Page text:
Memorial Day

Cpl. Harry Sisserman, b. 1918. Enlisted 1942. KIA 1944/5

From Wikipedia: Memorial Day is a United States federal holiday observed on the last Monday of May. Formerly known as Decoration Day, it commemorates U.S. soldiers who died while in the military service. First enacted to honor Union soldiers of the American Civil War (it is celebrated near the day of reunification after the Civil War), it was expanded after World War I. […] A national moment of remembrance takes place at 3 p.m. local time. Another tradition is to fly the flag of the United States at half-staff from dawn until noon local time. Volunteers often place American flags on each grave site at National Cemeteries. […] The National Memorial Day Concert takes place on the west lawn of the United States Capitol. The concert is broadcast on PBS and NPR. Music is performed, and respect is paid to the men and women who gave their lives for their country.

From Twitter: Happy Memorial Day!

Um… “happy” memorial? Look, it’s not that I don’t want everyone, in general, to be happy. And I don’t expect anyone to spend the day in mourning. Have your cookouts, enjoy the company of your friends, do what you will. But please, don’t forget that your 3-day weekend is quite a bit more than the unofficial start of summer. Take a moment to reflect on the sacrifices of the many men and women who have died while serving. Honor their families. Appreciate that you live in a country which doesn’t require mandatory service. Then fish a cold drink out of that ice-filled bucket in the back yard, crack it open, and tip your head in a silent toast.

Say “thank you.”



Filed under citizens, for doing the right thing., holidays

4 responses to “Memorial Day

  1. @asandford

    Just because someone said “Happy Memorial Day” in public, doesn’t mean she didn’t sit for an hour yesterday crying in remembrance watching the Hallowed Grounds documentary on PBS. To each her own. . .

    • Precisely why this post has nothing to do with cognizant folks such as yourself, and a lot to do with educating the youngsters who don’t seem to realize the origin of the holiday and supermarket advertisers who should know better.

  2. Amy

    I spent my first memorial day weekend traveling to the gravesites of my grandfathers in Colorado who served. Greatgrandpa John in WWI. Grandpa Everett who parachuted into the Battle of the Bulge WWII, sustained a hand wound that left him unable to play the guitar afterwards, survived the war only to be killed by a hit and run drunk driver 7 days after his 33 birthday and 3 months after his baby girl, my mother was born. And lastly, my Grandpa Rex who served in the Navy during the Korean war. He died just this past fall. It was the first time I spent Memorial weekend taking the time to remember and honor these men and it was a wonderful weekend. Happy may seem off to you, but the time I spent in the car with my kids, my mom and my grandma were some of the happiest I’ve had in a long while. I think happy is appropriate in context of gratitude and remebrance. We are a nation truly blessed and I think these men would all be proud to know we enjoyed this day in happiness.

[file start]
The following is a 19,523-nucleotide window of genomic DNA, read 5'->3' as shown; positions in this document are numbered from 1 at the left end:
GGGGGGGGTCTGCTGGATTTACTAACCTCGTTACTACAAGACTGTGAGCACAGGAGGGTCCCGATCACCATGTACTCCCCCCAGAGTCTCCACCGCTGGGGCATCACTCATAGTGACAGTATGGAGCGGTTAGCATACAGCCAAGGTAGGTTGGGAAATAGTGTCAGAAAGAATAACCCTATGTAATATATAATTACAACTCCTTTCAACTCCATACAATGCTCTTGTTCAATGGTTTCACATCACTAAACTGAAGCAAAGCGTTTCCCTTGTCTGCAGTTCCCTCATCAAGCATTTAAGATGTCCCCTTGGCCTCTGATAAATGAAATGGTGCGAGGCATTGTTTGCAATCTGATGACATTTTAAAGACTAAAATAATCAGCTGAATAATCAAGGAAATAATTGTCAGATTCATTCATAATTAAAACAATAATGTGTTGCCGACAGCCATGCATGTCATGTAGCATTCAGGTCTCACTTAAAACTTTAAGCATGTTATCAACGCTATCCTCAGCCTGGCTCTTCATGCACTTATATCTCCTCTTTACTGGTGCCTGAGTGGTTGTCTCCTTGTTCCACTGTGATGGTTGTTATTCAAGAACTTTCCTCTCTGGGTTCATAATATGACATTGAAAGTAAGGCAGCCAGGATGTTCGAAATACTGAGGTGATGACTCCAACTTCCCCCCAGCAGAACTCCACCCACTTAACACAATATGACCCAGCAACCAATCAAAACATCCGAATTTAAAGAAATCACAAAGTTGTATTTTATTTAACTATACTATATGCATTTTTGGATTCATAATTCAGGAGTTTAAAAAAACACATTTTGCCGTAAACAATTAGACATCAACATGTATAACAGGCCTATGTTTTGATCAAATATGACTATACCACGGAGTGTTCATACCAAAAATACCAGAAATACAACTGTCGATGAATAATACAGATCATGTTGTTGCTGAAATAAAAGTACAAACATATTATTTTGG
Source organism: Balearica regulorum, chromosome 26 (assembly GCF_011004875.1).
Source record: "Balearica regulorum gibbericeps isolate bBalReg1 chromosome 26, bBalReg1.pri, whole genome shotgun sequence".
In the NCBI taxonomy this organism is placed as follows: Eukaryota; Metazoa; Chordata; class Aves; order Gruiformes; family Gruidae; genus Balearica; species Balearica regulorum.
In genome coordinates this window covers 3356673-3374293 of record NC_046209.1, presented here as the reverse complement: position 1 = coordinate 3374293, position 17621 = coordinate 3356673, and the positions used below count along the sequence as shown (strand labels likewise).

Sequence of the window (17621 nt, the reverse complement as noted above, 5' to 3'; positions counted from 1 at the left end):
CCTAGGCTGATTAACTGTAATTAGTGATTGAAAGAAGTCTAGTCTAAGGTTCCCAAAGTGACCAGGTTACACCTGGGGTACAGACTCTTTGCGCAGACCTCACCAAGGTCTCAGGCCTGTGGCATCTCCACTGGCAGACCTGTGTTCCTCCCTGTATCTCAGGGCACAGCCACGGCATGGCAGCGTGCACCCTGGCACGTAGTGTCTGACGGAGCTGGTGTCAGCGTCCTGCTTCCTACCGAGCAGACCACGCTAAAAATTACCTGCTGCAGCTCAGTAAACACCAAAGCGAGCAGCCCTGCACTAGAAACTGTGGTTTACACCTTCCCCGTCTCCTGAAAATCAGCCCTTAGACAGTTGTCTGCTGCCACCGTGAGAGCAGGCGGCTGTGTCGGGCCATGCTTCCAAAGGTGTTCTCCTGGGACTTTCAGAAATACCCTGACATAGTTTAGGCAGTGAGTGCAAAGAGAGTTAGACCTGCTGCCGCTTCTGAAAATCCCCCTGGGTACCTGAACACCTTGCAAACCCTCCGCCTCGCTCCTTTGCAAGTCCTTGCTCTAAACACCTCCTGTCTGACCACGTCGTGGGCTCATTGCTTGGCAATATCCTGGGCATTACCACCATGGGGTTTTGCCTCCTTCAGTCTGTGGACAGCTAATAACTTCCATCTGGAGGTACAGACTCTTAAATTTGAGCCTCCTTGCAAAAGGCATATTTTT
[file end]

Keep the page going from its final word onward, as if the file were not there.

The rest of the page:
• It sounds as though you had a wonderful weekend, full of family and happiness and a serious dose of respect. And you make precisely the point that I was trying to with my post, although I must have worded it poorly in order to ruffle the feathers of my first two commenters. I want people to BE happy. All I’m asking is that folks don’t get so caught up with their macaroni salad as to forget the meaning behind the day. You and @asandford clearly have a handle on it.

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